At this moment in time, which of your own poems is your personal favorite, and why?
after Kara Candito
I am looking down into the fishbowl
of the unknown. The filter is whirring away,
blackening the sponge through which it pushes
the water of dreams and television, collecting
static. The fish that dwell here I call
Melancholy and Antiquark—Antitruth
or Antibeauty, I can’t get close enough to tell.
Dear Forgiveness, every time I ask a question,
my doctor smiles and I can’t be sure
if he’s sympathetic or appeasing me. Should I ask
more to increase my sample size or just
touch his wrist and inform him gently
that his watch has stopped? I take
the pill he prescribes, shaped like a bone, overcoming
the reflex to gag and spit and I’ve stopped
feeding the fish their regular food. Instead, I sprinkle
flakes of old paper that bubble and spread
like soap. I only have control of this one stupid mouth, and
I know better than to let the reflection of the sky
pour in from the window. But it doesn’t make
much difference to the fish. They can swim as far down
as the universe goes, and to be on top
of the world or under it is the same thing from space. So, too,
it must be, with reality. The known world has
its own gravity pulling everything to its gnarled, tangible center:
things that appear the correct size in any light—
An iron, an iron. A rocking chair, a rocking chair.
Dear Forgiveness, go ahead. Keep sending me
these photographs of poisonous berries, their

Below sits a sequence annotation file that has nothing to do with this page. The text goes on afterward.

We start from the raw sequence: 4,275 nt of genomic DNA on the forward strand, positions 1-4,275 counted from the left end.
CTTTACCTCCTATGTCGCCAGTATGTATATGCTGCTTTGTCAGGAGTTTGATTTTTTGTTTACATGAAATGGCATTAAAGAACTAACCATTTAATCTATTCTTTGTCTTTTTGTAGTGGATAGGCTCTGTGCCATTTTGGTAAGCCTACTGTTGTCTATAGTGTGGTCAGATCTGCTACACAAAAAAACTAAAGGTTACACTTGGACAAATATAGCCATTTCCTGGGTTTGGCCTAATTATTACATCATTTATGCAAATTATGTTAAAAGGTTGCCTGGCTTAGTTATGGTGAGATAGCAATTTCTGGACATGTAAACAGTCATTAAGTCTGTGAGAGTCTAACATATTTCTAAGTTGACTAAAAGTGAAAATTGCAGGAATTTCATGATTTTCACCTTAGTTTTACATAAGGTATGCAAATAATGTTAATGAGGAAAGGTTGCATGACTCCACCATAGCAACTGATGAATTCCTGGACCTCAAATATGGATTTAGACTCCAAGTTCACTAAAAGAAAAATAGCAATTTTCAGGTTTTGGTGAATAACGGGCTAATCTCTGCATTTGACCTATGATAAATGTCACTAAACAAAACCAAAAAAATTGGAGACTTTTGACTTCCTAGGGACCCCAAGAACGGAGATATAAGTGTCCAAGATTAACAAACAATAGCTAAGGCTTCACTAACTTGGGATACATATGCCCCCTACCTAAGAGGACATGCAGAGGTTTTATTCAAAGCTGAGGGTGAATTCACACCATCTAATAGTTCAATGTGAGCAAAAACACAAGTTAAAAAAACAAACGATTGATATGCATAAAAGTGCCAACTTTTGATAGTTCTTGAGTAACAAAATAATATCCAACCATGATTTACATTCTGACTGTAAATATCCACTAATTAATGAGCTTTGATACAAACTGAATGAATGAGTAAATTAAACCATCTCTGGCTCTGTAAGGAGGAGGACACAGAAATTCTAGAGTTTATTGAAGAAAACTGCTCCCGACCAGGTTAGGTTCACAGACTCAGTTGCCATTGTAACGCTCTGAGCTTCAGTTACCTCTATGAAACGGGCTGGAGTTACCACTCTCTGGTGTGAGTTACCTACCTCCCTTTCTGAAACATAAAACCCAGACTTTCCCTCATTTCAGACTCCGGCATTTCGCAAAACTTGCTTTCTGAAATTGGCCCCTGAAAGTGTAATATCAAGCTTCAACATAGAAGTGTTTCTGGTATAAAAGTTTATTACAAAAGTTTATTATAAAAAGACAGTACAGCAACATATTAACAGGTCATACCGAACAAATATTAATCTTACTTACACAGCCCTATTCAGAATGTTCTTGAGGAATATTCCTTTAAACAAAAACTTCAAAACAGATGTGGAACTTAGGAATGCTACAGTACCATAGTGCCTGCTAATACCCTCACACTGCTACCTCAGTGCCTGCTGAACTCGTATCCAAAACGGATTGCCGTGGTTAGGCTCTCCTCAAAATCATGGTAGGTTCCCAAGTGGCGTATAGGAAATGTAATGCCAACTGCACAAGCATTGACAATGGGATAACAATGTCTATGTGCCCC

red glister like the blink of satellites. I still want
to kiss you, eyes open, hands
fumbling at the lip of your pocket.
Previously published in Southern Indiana Review, Fall 2016
Why I chose this:
I wrote this poem at a time where I was first confronting a chronic autoimmune diagnosis and beginning to process that in poetry, and indeed, this poem is very honest about that. Right on the bottle, my pills were described as “bone-shaped.” But more than collecting these strange details, I wanted to explore the unreality of attempting to accept and forgive my body despite what felt like a betrayal. I was in pain but blaming myself and my body never lessened that pain. I love how the ending here captures the asymptotic nature of this—I get so close to forgiveness but its forever incomplete.
I also love this poem because it took a long time to get that ending right. When it made its way to Marcus Wicker at Southern Indiana Review with its original ending, he let me know he was interested but asked me to reach out directly if I changed the ending. It felt good to be on the same page about what needed to happen, to be motivated to work on it, and to finally feel as though I managed to capture this unique feeling.
Purchase Unlikely Designs here.
Katie Willingham is the author of Unlikely Designs (University of Chicago Press). Her poems have also appeared in Iowa Review, Kenyon Review, Bennington Review, Diagram, and Grist, among others, and is forthcoming in the anthology The Mind Has Cliffs of Fall: Poems at the Extremes of Feeling, edited by Robert Pinsky. Her work has been supported by Vermont Studio Center, the Kimmel Harding Nelson Center for the Arts, and the Helen Zell Writers Program where she earned her MFA. She is the poetry editor for Michigan Quarterly Review and lives in Brooklyn, NY. You can find her online at www.katiewillingham.com.